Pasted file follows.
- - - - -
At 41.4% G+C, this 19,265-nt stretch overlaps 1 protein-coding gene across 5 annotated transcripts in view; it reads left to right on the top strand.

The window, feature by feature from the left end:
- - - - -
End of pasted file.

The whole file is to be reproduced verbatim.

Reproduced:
At 41.4% G+C, this 19,265-nt stretch overlaps 1 protein-coding gene across 5 annotated transcripts in view; it reads left to right on the top strand.

The window, feature by feature from the left end: